- Hackathons and school science fairs highlighted the value of interdisciplinary data science and machine learning techniques applied to real-life development problems. Guest presentations and workshops exposed trainees to broader industry applications that helped them recognise the potential of STEM in Africa.
Informed government policy discussions and practices in Africa and the UK
- DARA Big Data science promotion and STEM outreach activities contributed to the Kenyan government’s white papers on food security and drought management. In the UK, findings informed the UK government’s briefing notes on environmental remote sensing and machine learning.
- DARA influenced Ghana’s practices on primary and secondary physics education. Adapted students’ curriculums now include in-school teaching on physics, astronomy clubs and visits to the Radio Astronomy Observatory (GRAO), thus increasing awareness and interest in STEM subjects.
Supported African research facilities
- Research contributed to a telecom antenna conversion for radio astronomy at GRAO. The antenna’s pivotal role in Ghana has garnered investment, improved local services and offered science training opportunities for skilled workers.
- In Kenya, in addition to data-management training, the programme supported the acquisition of special computers, servers, and other data-processing infrastructure. This has allowed Kenyan researchers to undertake their own research processes.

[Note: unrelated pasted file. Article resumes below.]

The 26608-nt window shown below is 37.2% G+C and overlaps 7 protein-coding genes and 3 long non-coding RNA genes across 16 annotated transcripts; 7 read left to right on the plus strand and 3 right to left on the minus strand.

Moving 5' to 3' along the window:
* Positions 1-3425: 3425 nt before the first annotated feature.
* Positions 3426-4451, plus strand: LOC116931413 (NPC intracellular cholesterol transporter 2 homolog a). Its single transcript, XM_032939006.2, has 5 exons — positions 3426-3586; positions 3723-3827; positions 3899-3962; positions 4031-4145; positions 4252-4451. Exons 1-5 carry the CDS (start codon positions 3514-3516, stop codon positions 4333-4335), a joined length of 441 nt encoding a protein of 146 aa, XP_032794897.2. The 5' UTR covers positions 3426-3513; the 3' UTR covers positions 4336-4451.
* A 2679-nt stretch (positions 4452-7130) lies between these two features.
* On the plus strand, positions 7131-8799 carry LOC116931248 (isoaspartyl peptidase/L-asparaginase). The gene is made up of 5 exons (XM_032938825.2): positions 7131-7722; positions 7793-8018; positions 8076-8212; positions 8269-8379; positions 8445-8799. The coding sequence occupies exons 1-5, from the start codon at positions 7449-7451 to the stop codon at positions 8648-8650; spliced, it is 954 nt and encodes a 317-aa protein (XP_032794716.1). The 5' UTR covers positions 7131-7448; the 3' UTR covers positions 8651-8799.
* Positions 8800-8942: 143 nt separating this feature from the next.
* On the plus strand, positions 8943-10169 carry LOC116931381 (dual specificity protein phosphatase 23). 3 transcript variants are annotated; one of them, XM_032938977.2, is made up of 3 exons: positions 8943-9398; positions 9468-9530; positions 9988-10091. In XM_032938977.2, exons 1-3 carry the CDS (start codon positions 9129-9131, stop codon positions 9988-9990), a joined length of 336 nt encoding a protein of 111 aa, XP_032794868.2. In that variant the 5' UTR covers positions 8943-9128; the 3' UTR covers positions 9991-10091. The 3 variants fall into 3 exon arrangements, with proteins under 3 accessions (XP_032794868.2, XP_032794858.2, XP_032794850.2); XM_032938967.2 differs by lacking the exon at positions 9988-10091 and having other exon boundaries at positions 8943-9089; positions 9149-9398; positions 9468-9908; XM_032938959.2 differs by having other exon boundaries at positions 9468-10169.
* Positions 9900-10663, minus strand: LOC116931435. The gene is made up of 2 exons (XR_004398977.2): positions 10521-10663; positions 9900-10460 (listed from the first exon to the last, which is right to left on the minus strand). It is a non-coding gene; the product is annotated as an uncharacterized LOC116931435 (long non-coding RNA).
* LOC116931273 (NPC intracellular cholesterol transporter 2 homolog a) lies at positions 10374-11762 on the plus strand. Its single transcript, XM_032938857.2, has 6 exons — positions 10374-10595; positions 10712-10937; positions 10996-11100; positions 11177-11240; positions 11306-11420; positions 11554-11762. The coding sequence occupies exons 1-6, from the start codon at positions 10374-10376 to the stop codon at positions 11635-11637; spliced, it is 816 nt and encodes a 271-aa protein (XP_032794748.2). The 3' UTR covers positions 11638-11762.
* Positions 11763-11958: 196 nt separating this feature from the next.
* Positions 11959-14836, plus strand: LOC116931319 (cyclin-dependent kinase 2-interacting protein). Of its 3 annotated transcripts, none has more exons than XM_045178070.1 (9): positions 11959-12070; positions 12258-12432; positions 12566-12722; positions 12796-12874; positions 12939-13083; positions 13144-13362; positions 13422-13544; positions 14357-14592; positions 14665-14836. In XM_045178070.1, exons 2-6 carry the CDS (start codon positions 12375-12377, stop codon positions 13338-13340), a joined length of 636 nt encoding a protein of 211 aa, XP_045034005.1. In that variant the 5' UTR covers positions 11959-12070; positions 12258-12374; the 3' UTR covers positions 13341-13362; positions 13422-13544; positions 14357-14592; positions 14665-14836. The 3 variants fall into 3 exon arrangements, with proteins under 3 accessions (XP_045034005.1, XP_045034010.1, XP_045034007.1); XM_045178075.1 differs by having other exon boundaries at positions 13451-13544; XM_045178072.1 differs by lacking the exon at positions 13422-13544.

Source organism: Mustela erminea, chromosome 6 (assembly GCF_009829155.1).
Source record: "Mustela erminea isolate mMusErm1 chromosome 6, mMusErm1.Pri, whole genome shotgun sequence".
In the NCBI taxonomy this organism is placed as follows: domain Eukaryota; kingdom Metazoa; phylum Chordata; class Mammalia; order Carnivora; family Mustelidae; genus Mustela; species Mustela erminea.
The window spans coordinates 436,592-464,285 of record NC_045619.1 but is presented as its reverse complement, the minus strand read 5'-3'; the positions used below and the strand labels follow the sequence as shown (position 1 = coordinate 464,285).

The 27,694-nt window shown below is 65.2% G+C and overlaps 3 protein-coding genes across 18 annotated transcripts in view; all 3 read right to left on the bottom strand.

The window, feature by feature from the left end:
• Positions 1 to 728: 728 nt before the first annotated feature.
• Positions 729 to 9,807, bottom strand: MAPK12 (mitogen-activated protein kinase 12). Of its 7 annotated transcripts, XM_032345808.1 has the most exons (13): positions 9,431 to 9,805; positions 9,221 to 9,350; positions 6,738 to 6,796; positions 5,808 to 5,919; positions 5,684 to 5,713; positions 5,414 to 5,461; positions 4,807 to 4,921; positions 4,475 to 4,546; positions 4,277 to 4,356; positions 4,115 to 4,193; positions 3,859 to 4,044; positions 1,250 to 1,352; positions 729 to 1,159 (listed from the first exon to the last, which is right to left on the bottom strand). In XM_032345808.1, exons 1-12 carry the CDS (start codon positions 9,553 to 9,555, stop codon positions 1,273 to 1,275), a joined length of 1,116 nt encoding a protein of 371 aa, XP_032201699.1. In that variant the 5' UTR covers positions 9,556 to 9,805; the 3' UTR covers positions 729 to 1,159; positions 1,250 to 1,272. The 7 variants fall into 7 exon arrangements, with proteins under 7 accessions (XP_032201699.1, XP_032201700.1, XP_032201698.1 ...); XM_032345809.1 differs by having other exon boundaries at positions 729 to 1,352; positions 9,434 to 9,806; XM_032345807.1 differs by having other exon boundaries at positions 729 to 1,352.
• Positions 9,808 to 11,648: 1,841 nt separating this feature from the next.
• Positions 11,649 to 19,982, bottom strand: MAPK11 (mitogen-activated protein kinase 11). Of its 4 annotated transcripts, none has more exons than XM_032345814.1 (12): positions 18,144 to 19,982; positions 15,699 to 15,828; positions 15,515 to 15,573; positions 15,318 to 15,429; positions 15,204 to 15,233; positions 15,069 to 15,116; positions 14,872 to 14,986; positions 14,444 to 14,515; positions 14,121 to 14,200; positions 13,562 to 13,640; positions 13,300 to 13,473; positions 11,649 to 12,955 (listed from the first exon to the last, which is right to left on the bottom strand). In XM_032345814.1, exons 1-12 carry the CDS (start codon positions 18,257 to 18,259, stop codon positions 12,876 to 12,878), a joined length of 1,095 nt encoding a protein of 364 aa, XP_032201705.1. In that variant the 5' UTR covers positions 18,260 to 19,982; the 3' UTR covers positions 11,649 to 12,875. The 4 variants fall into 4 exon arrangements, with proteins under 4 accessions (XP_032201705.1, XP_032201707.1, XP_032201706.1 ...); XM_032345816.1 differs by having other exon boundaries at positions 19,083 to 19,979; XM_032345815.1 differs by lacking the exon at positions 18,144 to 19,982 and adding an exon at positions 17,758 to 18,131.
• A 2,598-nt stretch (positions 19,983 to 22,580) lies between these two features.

Underpinning research enablers
Recognise different timescales for achieving impact
- Post-grant cascading effects: The programmes achieved impact beyond the end of funding schemes. Following training, DARA alumni fostered networks and gained scientific leadership positions (e.g., Deputy President of the African Astronomy Society and Secretary of an East African astronomy society). Alumni also developed social, environmental, and commercial spin-offs, including educational initiatives for school students in Ghana and Kenya, an ethical astro-tourism business in Kenya, and various start-ups in Zambia.
- Inspiring similar STEM initiatives: DARA’s success inspired activities beyond the scope of the two programmes, thus reaching an even larger audience. Global partners (IAU-OAD and IDIA) developed similar challenge-led hackathons, LMIC Universities (Kenya) adapted their STEM training approach, and UK funders (STFC) supported similar models in Newton-funded countries (Colombia, Mexico and Thailand).
Take a long-term programmatic approach
- Long-term approaches enabled sustainability and scalability of impact: Following collaboration in Ghana, since 2014, DARA’s STEM training has expanded to include multiple African countries. Later, DARA Big Data added science communication and policy advocacy components. Both programmes leveraged existing collaborations with research institutes and the space sector (Goonhilly Earth Station, South African National Space Agency), supporting the continuity of engagement with policymakers and industry partners.
- Long-term capacity strengthening: Research created comprehensive training to enhance skills, technical knowledge, and capacity of LMIC individuals (trainees) and institutions (African universities and research centers), thus supporting incremental progress in LMICs’ STEM systems.